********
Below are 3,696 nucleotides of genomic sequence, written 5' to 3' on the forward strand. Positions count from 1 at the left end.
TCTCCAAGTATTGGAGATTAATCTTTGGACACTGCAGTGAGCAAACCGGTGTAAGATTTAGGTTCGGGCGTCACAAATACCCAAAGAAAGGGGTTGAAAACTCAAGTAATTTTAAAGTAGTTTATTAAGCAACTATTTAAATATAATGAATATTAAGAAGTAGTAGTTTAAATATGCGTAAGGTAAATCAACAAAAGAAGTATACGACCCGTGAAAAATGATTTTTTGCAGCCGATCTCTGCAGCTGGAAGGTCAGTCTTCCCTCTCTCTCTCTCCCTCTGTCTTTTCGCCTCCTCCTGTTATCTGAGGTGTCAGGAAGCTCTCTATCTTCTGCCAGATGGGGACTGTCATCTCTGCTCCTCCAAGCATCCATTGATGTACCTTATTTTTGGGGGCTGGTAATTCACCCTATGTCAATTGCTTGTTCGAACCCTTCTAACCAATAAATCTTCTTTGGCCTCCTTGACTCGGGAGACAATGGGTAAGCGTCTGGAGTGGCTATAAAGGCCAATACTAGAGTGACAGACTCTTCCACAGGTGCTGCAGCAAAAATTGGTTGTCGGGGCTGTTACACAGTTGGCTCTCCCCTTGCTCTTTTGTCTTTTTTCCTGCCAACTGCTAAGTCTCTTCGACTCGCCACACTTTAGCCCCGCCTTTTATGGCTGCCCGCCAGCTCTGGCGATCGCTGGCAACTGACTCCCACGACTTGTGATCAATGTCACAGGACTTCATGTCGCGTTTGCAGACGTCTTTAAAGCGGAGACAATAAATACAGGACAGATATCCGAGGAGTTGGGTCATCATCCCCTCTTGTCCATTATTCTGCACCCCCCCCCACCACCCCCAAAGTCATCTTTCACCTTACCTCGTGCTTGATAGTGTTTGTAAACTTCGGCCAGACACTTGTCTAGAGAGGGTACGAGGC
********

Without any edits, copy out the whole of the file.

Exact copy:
Below are 3,696 nucleotides of genomic sequence, written 5' to 3' on the forward strand. Positions count from 1 at the left end.
TCTCCAAGTATTGGAGATTAATCTTTGGACACTGCAGTGAGCAAACCGGTGTAAGATTTAGGTTCGGGCGTCACAAATACCCAAAGAAAGGGGTTGAAAACTCAAGTAATTTTAAAGTAGTTTATTAAGCAACTATTTAAATATAATGAATATTAAGAAGTAGTAGTTTAAATATGCGTAAGGTAAATCAACAAAAGAAGTATACGACCCGTGAAAAATGATTTTTTGCAGCCGATCTCTGCAGCTGGAAGGTCAGTCTTCCCTCTCTCTCTCTCCCTCTGTCTTTTCGCCTCCTCCTGTTATCTGAGGTGTCAGGAAGCTCTCTATCTTCTGCCAGATGGGGACTGTCATCTCTGCTCCTCCAAGCATCCATTGATGTACCTTATTTTTGGGGGCTGGTAATTCACCCTATGTCAATTGCTTGTTCGAACCCTTCTAACCAATAAATCTTCTTTGGCCTCCTTGACTCGGGAGACAATGGGTAAGCGTCTGGAGTGGCTATAAAGGCCAATACTAGAGTGACAGACTCTTCCACAGGTGCTGCAGCAAAAATTGGTTGTCGGGGCTGTTACACAGTTGGCTCTCCCCTTGCTCTTTTGTCTTTTTTCCTGCCAACTGCTAAGTCTCTTCGACTCGCCACACTTTAGCCCCGCCTTTTATGGCTGCCCGCCAGCTCTGGCGATCGCTGGCAACTGACTCCCACGACTTGTGATCAATGTCACAGGACTTCATGTCGCGTTTGCAGACGTCTTTAAAGCGGAGACAATAAATACAGGACAGATATCCGAGGAGTTGGGTCATCATCCCCTCTTGTCCATTATTCTGCACCCCCCCCCACCACCCCCAAAGTCATCTTTCACCTTACCTCGTGCTTGATAGTGTTTGTAAACTTCGGCCAGACACTTGTCTAGAGAGGGTACGAGGC